Posted by Fred B. Stewart on January 07, 2002 at 16:50:59:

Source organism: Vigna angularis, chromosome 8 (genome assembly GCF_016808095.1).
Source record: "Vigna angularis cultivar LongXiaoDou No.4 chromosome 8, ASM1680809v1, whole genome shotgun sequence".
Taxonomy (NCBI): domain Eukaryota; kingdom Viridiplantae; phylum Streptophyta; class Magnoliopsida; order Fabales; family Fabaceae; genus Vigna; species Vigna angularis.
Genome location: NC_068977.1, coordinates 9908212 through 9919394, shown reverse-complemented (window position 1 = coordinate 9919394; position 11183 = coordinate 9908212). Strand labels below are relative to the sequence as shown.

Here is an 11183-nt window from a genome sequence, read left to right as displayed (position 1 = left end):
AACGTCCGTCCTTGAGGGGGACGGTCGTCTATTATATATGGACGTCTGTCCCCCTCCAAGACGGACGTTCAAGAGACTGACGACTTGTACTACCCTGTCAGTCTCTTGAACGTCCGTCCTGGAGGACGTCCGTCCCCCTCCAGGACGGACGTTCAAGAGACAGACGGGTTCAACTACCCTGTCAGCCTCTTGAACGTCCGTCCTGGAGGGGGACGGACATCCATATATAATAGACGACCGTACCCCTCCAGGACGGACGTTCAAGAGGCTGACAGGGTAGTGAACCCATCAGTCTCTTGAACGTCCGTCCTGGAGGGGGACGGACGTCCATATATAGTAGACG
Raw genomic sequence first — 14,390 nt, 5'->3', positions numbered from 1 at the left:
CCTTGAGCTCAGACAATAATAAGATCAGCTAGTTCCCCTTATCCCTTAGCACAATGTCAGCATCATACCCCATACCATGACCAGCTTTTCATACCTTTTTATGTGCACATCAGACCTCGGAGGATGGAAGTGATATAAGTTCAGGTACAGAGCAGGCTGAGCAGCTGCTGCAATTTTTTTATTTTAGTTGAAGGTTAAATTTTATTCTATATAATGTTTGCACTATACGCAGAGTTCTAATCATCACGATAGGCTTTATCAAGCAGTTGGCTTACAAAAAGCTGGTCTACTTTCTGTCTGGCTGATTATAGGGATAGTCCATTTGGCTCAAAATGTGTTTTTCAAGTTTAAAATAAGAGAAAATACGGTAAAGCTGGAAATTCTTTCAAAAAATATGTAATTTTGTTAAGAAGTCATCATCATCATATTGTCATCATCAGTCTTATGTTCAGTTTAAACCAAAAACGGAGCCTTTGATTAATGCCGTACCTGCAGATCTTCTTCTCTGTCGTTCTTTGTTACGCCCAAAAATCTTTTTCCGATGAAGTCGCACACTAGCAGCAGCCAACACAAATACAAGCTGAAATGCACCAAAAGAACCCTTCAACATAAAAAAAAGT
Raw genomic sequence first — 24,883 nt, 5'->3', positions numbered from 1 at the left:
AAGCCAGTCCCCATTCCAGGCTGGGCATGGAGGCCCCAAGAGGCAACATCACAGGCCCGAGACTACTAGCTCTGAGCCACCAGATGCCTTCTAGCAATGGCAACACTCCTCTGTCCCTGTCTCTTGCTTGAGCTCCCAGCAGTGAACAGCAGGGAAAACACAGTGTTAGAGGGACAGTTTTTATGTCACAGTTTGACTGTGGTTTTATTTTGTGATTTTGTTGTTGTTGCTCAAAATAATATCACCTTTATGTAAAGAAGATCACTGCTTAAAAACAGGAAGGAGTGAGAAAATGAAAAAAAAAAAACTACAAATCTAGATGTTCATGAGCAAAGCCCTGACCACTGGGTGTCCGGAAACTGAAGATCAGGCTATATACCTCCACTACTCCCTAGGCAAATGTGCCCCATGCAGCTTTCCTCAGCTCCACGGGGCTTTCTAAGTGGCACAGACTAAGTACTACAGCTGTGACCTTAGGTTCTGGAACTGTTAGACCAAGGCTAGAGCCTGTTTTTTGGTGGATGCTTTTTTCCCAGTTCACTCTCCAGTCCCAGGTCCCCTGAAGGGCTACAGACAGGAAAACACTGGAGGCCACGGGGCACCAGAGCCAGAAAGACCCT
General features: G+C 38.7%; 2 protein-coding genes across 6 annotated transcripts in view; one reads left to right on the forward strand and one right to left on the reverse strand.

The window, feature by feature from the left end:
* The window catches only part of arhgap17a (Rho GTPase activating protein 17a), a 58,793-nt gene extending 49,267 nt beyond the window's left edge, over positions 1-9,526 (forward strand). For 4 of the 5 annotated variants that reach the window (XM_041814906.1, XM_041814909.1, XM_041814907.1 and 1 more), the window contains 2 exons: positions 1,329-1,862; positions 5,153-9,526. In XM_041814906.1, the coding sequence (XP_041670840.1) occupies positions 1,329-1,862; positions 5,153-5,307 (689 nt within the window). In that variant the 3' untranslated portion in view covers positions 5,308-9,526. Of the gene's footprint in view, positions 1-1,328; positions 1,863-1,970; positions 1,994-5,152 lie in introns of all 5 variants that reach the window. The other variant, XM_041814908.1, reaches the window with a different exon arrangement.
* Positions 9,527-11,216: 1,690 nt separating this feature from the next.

Hello Bassists: The vintage style bolt-on neck basses have wider bridge spacings @ 2.361" outside string centers for a 4-string, while today the standard is 2.25" and therefore a new bass may not be layed out to line up with vintage bass pickup poles. Todays standards are for .75" saddle widths and that's why many 5-string basses have 3.00" outside saddle centers. However, there are many spacings available and 5-string Stewart Basses have .708" spacing. It keeps the neck more playable with a reduced width and allows the use of 1 1/4" soapbar style bi-pole pickups which have a narrow sensing humbucker character due to the tall and narrow coil bobbins. I have found that aside from this issue that the neck length into the body is responsible for tone character away from the vintage sound. It's a matter that I call the "trombone affect" and new harmonic intervals are introduced from the neck plate position and neck length. The type of sound you prefer is more associated with the number of frets than you might realize, which in turn may be why an active preamp model sounds great in one bass, but just okay in another. Being specific to these instrument relationships helps identify the search for your sound, and is as important as the action and setup you rely on. This comment only scratches the surface, wood and construction have an important impact too, but I think the tonal interpretation in neck length and fret numbers is a good general evaluation, and yes this statement can vary, it really depends on how much thought went into the instrument. Play On!
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